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Mug - Seaweed & Earthworm

Seaweed & Earthworm

  • Object:

    Mug

  • Place of origin:

    Stoke-on-Trent (made)

  • Date:

    ca. 1994 (made)

  • Artist/Maker:

    Hartley, Greens & Co. (made)

  • Materials and Techniques:

    Cream-coloured earthenware with rouletting, painting and applied printed decoration

  • Credit Line:

    Given by Hartley Greens & Co.

  • Museum number:

    C.70-2013

  • Gallery location:

    In Storage

This mug, made in Stoke-on-Trent in about 1994, has been slip-cast, assembled, painted and rouletted by hand in the traditional manner used by the orginal Leeds Pottery when making Mochaware at the start of the nineteenth-century. However the central area with seaweed and earthworm decoration is achieved by means of an applied printed underglaze decal, presumably in order to keep production costs at a viable level. The orginal method would have been to drip and trail through a wet alkaline coloured clay slip. Mochaware is named after mocha stone, a chalcedony thought to have been first found in Mocha, Yemen. When split it reveals markings suggestive of tree branches or moss.

Founded in 1770, Leeds Pottery quickly gained a reputation for elegant cream-coloured earthenware in the neo-classical style. During the nineteenth century, the pottery's export markets shrank considerably when factories in Europe and Russia copied its wares. Changing tableware fashions were another factor in the pottery's closure in 1881. Leeds Pottery was re-started in new premises in 1888 by a former employee of the original factory and this time it lasted until 1957. The enterprise recommenced in 1983 when Leeds City Council set up a workshop for reproductions copying pieces from museum collection. This was subsequently sold to the private sector and production moved to Stoke-on-Trent. There a re-incarnated Hartley Greens & Co. produced creamware from the orginal moulds and pattern book designs from 1992. The company became a subsidiary of Denby Holdings Ltd. in 2011 and while some processes are now fully modernised, many aspects of production are carried out skillfully by hand in the same manner that the orginal wares were made and decorated.

Physical description

Mug, cream-coloured earthenware, footed, with Mochaware style decoration resembling seaweed and earthworms; the underglaze decoration consists of a band of rouletted chevrons painted over in green between two thin black bands below the mouth rim, a painted green band above the footrim, and in the central area an applied printed section of decoration giving the appearance of blue seaweed and black lines on a mottled yellow band with blue and black earthworms between black bands; the applied loop handle has stylised foliate terminals.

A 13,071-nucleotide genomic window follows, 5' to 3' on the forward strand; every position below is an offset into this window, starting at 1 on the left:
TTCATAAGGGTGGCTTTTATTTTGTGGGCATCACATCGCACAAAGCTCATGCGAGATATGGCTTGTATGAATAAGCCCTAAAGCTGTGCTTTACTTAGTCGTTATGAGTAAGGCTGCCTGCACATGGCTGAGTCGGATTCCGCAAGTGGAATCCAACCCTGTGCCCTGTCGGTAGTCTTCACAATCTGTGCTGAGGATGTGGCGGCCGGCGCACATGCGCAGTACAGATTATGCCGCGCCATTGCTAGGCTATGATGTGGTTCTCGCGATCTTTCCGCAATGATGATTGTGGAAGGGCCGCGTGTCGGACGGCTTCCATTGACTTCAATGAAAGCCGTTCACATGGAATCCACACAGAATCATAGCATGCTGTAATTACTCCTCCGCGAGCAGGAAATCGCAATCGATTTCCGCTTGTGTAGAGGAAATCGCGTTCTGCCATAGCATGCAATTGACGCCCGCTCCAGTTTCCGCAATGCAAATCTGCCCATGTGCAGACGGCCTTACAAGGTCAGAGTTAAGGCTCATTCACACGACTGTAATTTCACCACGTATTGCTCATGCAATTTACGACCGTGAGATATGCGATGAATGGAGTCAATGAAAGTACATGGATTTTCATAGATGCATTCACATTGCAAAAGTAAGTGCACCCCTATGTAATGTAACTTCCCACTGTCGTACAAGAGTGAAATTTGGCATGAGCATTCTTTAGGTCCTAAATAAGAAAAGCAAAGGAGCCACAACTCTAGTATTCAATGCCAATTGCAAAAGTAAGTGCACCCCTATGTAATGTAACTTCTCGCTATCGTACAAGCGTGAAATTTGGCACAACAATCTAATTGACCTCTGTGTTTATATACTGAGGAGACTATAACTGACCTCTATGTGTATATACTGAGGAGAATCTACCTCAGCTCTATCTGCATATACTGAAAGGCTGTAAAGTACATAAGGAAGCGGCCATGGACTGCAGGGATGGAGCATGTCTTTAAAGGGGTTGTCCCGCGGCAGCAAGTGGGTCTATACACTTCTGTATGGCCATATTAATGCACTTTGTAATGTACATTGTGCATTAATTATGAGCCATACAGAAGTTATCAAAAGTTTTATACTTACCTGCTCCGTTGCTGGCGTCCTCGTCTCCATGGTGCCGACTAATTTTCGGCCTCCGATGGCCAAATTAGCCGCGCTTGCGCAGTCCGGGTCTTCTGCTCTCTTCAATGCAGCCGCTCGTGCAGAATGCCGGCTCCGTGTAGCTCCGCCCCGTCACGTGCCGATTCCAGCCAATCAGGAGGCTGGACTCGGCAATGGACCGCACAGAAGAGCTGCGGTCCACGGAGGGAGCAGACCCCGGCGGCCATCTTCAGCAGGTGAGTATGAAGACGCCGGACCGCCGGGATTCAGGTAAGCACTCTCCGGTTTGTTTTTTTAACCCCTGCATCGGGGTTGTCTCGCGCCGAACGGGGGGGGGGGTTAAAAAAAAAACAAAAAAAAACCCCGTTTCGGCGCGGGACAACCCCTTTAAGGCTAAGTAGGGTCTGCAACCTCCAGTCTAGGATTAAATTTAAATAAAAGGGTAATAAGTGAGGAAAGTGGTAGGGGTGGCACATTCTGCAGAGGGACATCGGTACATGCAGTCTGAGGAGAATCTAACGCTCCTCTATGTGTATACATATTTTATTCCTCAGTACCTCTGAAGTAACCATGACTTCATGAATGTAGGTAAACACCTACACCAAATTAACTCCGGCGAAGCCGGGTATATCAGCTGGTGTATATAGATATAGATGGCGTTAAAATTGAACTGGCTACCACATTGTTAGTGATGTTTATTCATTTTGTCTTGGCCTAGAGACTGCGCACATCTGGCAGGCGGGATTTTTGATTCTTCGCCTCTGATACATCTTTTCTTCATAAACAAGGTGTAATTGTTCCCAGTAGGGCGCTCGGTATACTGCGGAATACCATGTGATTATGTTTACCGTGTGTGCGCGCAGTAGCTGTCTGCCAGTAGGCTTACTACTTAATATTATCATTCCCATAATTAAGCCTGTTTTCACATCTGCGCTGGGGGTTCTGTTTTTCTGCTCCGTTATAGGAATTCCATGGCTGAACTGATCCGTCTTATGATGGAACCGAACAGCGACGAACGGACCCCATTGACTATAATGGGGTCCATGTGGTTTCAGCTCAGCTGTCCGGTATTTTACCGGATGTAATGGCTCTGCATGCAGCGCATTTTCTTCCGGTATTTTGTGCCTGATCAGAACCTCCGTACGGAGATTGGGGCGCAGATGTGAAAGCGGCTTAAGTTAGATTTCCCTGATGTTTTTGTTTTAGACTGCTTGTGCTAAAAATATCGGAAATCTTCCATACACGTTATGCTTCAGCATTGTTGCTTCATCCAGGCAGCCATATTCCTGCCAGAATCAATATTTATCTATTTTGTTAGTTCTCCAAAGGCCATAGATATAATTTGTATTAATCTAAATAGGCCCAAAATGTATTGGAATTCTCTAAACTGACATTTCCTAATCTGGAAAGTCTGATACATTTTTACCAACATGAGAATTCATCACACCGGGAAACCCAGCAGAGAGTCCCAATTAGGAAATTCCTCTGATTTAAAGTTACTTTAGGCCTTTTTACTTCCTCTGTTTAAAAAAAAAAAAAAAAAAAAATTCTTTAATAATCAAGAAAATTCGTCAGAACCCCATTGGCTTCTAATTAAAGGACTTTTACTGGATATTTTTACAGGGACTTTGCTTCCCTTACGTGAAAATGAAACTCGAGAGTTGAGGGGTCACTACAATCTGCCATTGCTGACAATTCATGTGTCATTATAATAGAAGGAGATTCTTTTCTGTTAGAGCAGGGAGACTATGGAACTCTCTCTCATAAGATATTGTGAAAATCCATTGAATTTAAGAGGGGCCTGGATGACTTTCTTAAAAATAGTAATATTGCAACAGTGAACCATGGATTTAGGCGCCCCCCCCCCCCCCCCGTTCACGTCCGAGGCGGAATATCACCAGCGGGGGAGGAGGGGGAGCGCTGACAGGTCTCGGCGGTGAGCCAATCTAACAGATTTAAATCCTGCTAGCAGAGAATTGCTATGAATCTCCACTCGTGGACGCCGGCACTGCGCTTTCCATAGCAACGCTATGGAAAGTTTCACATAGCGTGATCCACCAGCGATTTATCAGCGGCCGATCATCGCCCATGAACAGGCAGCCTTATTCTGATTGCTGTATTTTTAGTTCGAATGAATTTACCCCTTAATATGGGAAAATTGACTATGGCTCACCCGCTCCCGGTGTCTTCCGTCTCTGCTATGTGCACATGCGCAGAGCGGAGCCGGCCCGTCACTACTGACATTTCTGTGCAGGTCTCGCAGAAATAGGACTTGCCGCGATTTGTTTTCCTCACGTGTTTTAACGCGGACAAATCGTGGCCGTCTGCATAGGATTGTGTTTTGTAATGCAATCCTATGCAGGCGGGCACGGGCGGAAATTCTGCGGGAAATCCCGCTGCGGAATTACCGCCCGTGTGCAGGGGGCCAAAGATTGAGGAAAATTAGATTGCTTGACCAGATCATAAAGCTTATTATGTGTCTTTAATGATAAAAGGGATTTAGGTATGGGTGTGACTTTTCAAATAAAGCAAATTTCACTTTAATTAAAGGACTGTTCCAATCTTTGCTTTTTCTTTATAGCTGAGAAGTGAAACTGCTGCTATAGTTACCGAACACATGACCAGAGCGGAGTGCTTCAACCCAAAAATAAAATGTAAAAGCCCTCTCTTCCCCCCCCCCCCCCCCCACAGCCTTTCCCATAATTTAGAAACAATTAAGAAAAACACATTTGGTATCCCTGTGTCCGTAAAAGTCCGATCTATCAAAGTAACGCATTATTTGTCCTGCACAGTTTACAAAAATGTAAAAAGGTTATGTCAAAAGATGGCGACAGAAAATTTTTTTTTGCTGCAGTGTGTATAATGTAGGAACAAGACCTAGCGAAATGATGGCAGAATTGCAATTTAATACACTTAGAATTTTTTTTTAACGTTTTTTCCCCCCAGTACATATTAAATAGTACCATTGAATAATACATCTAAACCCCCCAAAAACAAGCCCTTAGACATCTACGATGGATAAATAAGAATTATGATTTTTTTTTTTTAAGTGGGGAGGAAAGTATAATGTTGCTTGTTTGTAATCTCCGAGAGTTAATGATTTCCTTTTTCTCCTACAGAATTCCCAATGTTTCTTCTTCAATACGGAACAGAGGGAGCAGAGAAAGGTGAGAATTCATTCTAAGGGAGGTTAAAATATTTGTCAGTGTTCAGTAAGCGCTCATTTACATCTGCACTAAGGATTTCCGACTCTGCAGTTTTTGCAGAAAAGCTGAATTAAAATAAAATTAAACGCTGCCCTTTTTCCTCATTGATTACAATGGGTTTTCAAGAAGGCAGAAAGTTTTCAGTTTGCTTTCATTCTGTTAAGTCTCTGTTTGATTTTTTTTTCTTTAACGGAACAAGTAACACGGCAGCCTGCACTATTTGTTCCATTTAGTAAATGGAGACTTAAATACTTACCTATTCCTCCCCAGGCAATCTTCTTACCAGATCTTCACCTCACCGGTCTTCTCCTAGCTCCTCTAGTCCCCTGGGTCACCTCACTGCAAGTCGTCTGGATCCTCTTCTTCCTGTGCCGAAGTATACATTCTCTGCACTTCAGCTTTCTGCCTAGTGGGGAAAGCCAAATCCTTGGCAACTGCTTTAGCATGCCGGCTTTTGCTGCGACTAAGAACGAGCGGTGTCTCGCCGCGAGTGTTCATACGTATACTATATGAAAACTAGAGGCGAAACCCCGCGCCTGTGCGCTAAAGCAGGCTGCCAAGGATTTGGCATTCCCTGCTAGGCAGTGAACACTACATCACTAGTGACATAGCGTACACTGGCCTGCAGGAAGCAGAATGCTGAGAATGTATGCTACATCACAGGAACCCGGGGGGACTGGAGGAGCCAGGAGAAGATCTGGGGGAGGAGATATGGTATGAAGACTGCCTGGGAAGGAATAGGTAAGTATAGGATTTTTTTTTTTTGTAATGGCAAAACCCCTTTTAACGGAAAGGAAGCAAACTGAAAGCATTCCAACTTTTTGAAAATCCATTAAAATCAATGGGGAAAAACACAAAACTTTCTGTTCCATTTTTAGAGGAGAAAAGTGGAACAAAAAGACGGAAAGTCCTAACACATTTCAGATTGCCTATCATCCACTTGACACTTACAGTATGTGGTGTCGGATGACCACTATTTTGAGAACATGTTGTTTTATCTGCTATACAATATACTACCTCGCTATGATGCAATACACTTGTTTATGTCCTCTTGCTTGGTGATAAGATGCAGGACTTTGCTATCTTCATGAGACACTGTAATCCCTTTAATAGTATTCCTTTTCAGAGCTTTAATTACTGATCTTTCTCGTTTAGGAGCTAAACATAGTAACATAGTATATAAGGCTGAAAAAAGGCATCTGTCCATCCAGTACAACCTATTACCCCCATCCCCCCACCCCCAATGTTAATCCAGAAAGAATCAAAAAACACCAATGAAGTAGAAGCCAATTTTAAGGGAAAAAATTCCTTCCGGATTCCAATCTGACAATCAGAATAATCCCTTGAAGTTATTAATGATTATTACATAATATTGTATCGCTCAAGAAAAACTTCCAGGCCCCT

Place of Origin

Stoke-on-Trent (made)

Date

ca. 1994 (made)

Artist/maker

Hartley, Greens & Co. (made)

Materials and Techniques

Cream-coloured earthenware with rouletting, painting and applied printed decoration

Marks and inscriptions

'HARTLEY · GREENS & CO.
LEEDS · POTTERY
MADE IN
*
ENGLAND'
Pritned underneath.

Dimensions

Height: 9.5 cm, Width: 12.3 cm inc. handle, Depth: 9.6 cm

Object history note

Made in about 1994 after a traditional Leeds Pottery Mochaware design of the early nineteenth century.

Leeds Pottery was founded in 1770 by business partners Richard Humble, Joshua and John Green, the latter a master potter, Henry Ackroyd and John Barwick. The factory at Jack Lane, Hunslet, Leeds, quickly gained a reputation for its fine neo-classical style creamware, much of which was embossed and pierced. William Hartley joined the partnership in 1776. For many years, the business thrived despite competition from Wedgwood, and exported to Europe and Russia. During the 19th century, though, it became a victim of its own success in that its designs were then copied by Continental creamware factories, causing its markets to shrink. With changing fashions in tableware, the factory closed in 1881 and was subsequently demolished.

James Wraith, who had worked for the pottery in his youth, re-started the Leeds Pottery in 1888, using the old designs. This second incarnation of the factory closed in 1957. In 1983, Leeds City Council founded a workshop for the disabled where reproductions from museum collections were made. When funding faltered, the Council sold the workshop to the private sector and production moved to Stoke-on-Trent. From 1992, the businessman John Croft ran the company as Hartley Greens & Co., using original moulds and patterns. Following liquidation, the company became a subsidiary of Denby Holdings Limited in 2011. It continues to produce creamware to traditional Leeds Pottery patterns. While some techniques and processes are modernised, many aspects of production are still carried out skillfully by hand.

Descriptive line

Mug, cream-coloured earthenware with Mochaware style decoration, footed, made by Hartley Greens & Co., Leeds Pottery, ca. 1994

Bibliographic References (Citation, Note/Abstract, NAL no)

John D. Griffin, 'The Leeds Pottery 1770-1881', Leeds Art Collections Fund, 2005 (2 vols.)

Materials

Earthenware

Techniques

Slip-cast; Technique

Categories

Ceramics; Creamware & Pearlware

Production Type

Mass produced

Collection

Ceramics Collection

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